Or, they came about when the area’s community development corporations Near West Housing Corporation, Stride for Pride and West Side Development Corporation merged. Out of the tumult emerged OCNW, which birthed two affordable housing groups—the West Side Rental Housing Collaborative and, more recently, The Cuyahoga Community Land Trust.

A group of housing advocates in Ohio City, including board members of OCNW, formed The Cuyahoga Community Land Trust in 2000. The basic premise is anyone below 80 percent of the area’s median income can purchase a land trust home, but the trust maintains ownership of the land in order to keep the resale price from skyrocketing.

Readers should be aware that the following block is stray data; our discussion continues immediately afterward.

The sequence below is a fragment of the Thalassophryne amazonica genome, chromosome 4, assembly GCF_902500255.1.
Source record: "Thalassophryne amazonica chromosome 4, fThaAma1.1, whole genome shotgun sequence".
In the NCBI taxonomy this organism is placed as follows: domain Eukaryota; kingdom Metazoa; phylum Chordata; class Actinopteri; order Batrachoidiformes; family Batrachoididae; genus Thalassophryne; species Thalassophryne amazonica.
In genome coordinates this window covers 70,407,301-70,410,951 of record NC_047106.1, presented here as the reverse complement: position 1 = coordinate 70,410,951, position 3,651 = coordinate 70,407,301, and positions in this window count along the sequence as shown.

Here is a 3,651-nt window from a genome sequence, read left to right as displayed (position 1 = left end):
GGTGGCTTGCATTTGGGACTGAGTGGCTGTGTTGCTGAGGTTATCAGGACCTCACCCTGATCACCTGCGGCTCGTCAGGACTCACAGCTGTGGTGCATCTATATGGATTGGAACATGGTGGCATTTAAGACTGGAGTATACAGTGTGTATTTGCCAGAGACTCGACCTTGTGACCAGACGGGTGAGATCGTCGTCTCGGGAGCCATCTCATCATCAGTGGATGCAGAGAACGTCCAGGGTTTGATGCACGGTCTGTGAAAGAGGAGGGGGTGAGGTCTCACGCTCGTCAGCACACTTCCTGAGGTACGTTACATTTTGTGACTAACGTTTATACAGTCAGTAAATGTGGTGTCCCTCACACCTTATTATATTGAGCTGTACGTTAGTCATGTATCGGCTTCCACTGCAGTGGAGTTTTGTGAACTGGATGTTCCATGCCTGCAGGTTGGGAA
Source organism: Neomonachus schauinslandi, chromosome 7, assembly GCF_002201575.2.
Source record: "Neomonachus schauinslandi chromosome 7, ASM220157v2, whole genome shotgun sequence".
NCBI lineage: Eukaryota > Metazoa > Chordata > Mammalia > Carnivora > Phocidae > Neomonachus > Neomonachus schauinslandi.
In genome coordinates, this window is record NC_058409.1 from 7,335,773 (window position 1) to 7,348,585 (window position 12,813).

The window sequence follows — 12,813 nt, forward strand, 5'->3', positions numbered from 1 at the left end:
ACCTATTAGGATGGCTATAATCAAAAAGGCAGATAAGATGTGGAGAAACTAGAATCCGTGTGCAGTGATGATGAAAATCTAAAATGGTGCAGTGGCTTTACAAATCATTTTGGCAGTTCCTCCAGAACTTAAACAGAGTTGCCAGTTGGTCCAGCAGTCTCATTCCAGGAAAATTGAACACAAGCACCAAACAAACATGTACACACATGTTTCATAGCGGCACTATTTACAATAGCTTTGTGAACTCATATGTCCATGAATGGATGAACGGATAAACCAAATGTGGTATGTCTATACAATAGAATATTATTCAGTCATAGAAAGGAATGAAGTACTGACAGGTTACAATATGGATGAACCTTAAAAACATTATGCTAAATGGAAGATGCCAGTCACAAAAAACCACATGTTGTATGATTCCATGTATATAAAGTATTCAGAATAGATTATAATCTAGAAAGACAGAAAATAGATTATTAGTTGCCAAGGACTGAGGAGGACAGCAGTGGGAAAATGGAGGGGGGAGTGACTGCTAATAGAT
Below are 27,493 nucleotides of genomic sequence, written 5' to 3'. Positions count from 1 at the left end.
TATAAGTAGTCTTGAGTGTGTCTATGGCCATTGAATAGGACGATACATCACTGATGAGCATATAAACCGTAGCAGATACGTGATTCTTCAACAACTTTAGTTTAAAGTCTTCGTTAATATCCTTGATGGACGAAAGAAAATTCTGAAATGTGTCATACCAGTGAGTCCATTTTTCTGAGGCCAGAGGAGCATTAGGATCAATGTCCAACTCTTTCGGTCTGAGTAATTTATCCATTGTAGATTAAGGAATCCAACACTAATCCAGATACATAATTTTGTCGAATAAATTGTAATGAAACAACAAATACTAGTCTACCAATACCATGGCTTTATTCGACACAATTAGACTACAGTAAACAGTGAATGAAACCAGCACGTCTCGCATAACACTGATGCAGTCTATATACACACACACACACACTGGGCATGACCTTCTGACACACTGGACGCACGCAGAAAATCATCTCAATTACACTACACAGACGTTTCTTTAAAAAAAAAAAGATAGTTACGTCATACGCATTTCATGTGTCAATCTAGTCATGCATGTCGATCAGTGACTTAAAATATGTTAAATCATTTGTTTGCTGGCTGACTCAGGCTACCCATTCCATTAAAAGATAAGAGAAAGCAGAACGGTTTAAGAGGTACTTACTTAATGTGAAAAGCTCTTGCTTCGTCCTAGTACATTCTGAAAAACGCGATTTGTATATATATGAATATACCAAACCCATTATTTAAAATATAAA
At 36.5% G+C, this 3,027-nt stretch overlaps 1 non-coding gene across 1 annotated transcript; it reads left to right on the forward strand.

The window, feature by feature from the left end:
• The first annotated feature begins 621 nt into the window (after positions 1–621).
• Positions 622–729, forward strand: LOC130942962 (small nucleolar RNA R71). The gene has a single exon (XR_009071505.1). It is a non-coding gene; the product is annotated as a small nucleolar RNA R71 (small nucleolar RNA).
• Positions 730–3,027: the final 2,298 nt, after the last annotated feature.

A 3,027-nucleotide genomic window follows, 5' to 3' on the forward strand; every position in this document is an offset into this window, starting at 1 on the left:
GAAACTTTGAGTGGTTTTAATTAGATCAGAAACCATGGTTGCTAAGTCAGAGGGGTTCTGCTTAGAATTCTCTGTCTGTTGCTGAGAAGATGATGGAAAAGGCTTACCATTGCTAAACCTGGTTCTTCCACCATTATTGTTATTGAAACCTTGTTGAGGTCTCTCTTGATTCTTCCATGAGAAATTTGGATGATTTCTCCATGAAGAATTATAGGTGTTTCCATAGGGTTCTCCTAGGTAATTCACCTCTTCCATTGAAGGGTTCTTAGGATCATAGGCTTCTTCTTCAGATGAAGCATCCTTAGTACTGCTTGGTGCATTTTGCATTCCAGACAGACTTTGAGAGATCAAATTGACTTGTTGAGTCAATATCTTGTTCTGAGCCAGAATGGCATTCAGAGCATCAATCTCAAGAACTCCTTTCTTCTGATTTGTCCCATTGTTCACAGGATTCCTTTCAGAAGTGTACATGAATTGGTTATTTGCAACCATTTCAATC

The organization has an agreement with OCNW to produce 10 homes, but to date only three have been completed, with a fourth in the works. With the private market booming, though, it appears that OCNW’s desire to produce land trust homes in Ohio City has slackened.

“We’re in a situation where we’re probably not going to do a lot more with OCNW,” land trust director Marge Misak acknowledges. “It becomes harder to create the affordable units when prices are taking off.”

Misak, a former OCNW board member, says the change in the organization’s mission is a complete about-face from the goals stated in its Strategic Plan for 2001-2004.

“OCNW acknowledged that the market was very strong and so market rate housing, especially on scattered sites, was being taken care of by the market. So, it made sense that their efforts should be on affordable housing and, specifically, on land trust housing.”